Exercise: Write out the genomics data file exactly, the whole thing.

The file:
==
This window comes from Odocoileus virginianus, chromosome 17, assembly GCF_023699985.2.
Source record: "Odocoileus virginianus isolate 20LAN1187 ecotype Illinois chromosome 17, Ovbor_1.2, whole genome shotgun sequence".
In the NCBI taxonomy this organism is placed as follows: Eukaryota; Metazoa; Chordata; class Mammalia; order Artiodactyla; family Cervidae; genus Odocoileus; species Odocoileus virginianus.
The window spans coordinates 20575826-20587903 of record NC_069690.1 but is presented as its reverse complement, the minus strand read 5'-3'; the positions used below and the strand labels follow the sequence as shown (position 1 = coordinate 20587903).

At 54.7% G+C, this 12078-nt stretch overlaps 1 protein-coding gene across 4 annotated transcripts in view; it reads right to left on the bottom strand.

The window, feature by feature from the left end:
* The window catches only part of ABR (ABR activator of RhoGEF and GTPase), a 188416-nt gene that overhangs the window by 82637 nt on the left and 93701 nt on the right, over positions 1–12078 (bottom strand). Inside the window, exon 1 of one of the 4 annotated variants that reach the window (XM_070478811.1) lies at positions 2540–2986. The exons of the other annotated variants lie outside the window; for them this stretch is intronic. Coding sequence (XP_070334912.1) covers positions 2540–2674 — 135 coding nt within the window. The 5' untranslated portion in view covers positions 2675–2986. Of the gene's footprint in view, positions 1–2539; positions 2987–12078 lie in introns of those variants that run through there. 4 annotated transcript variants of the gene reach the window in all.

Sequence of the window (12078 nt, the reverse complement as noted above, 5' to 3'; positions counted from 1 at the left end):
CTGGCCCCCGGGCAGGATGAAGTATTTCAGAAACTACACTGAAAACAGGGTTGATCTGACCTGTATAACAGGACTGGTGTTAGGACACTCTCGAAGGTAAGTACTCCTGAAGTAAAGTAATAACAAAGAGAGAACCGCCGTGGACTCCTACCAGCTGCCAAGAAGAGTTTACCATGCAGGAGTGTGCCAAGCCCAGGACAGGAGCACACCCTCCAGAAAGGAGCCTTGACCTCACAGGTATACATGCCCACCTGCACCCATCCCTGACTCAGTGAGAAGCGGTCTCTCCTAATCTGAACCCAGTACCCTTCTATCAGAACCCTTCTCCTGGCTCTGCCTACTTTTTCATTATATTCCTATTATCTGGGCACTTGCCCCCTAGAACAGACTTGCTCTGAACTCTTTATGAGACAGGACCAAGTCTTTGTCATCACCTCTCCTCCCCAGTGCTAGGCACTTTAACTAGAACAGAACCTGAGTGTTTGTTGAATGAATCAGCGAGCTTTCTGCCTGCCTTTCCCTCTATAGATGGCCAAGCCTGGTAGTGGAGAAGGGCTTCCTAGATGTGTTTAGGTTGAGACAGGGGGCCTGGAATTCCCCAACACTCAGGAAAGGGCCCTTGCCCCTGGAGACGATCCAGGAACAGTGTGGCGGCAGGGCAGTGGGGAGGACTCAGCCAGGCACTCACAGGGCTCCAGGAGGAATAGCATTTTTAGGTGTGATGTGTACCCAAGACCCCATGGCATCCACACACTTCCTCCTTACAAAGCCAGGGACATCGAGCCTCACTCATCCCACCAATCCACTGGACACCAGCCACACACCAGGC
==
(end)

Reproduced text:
This window comes from Odocoileus virginianus, chromosome 17, assembly GCF_023699985.2.
Source record: "Odocoileus virginianus isolate 20LAN1187 ecotype Illinois chromosome 17, Ovbor_1.2, whole genome shotgun sequence".
In the NCBI taxonomy this organism is placed as follows: Eukaryota; Metazoa; Chordata; class Mammalia; order Artiodactyla; family Cervidae; genus Odocoileus; species Odocoileus virginianus.
The window spans coordinates 20575826-20587903 of record NC_069690.1 but is presented as its reverse complement, the minus strand read 5'-3'; the positions used below and the strand labels follow the sequence as shown (position 1 = coordinate 20587903).

At 54.7% G+C, this 12078-nt stretch overlaps 1 protein-coding gene across 4 annotated transcripts in view; it reads right to left on the bottom strand.

The window, feature by feature from the left end:
* The window catches only part of ABR (ABR activator of RhoGEF and GTPase), a 188416-nt gene that overhangs the window by 82637 nt on the left and 93701 nt on the right, over positions 1–12078 (bottom strand). Inside the window, exon 1 of one of the 4 annotated variants that reach the window (XM_070478811.1) lies at positions 2540–2986. The exons of the other annotated variants lie outside the window; for them this stretch is intronic. Coding sequence (XP_070334912.1) covers positions 2540–2674 — 135 coding nt within the window. The 5' untranslated portion in view covers positions 2675–2986. Of the gene's footprint in view, positions 1–2539; positions 2987–12078 lie in introns of those variants that run through there. 4 annotated transcript variants of the gene reach the window in all.

Sequence of the window (12078 nt, the reverse complement as noted above, 5' to 3'; positions counted from 1 at the left end):
CTGGCCCCCGGGCAGGATGAAGTATTTCAGAAACTACACTGAAAACAGGGTTGATCTGACCTGTATAACAGGACTGGTGTTAGGACACTCTCGAAGGTAAGTACTCCTGAAGTAAAGTAATAACAAAGAGAGAACCGCCGTGGACTCCTACCAGCTGCCAAGAAGAGTTTACCATGCAGGAGTGTGCCAAGCCCAGGACAGGAGCACACCCTCCAGAAAGGAGCCTTGACCTCACAGGTATACATGCCCACCTGCACCCATCCCTGACTCAGTGAGAAGCGGTCTCTCCTAATCTGAACCCAGTACCCTTCTATCAGAACCCTTCTCCTGGCTCTGCCTACTTTTTCATTATATTCCTATTATCTGGGCACTTGCCCCCTAGAACAGACTTGCTCTGAACTCTTTATGAGACAGGACCAAGTCTTTGTCATCACCTCTCCTCCCCAGTGCTAGGCACTTTAACTAGAACAGAACCTGAGTGTTTGTTGAATGAATCAGCGAGCTTTCTGCCTGCCTTTCCCTCTATAGATGGCCAAGCCTGGTAGTGGAGAAGGGCTTCCTAGATGTGTTTAGGTTGAGACAGGGGGCCTGGAATTCCCCAACACTCAGGAAAGGGCCCTTGCCCCTGGAGACGATCCAGGAACAGTGTGGCGGCAGGGCAGTGGGGAGGACTCAGCCAGGCACTCACAGGGCTCCAGGAGGAATAGCATTTTTAGGTGTGATGTGTACCCAAGACCCCATGGCATCCACACACTTCCTCCTTACAAAGCCAGGGACATCGAGCCTCACTCATCCCACCAATCCACTGGACACCAGCCACACACCAGGC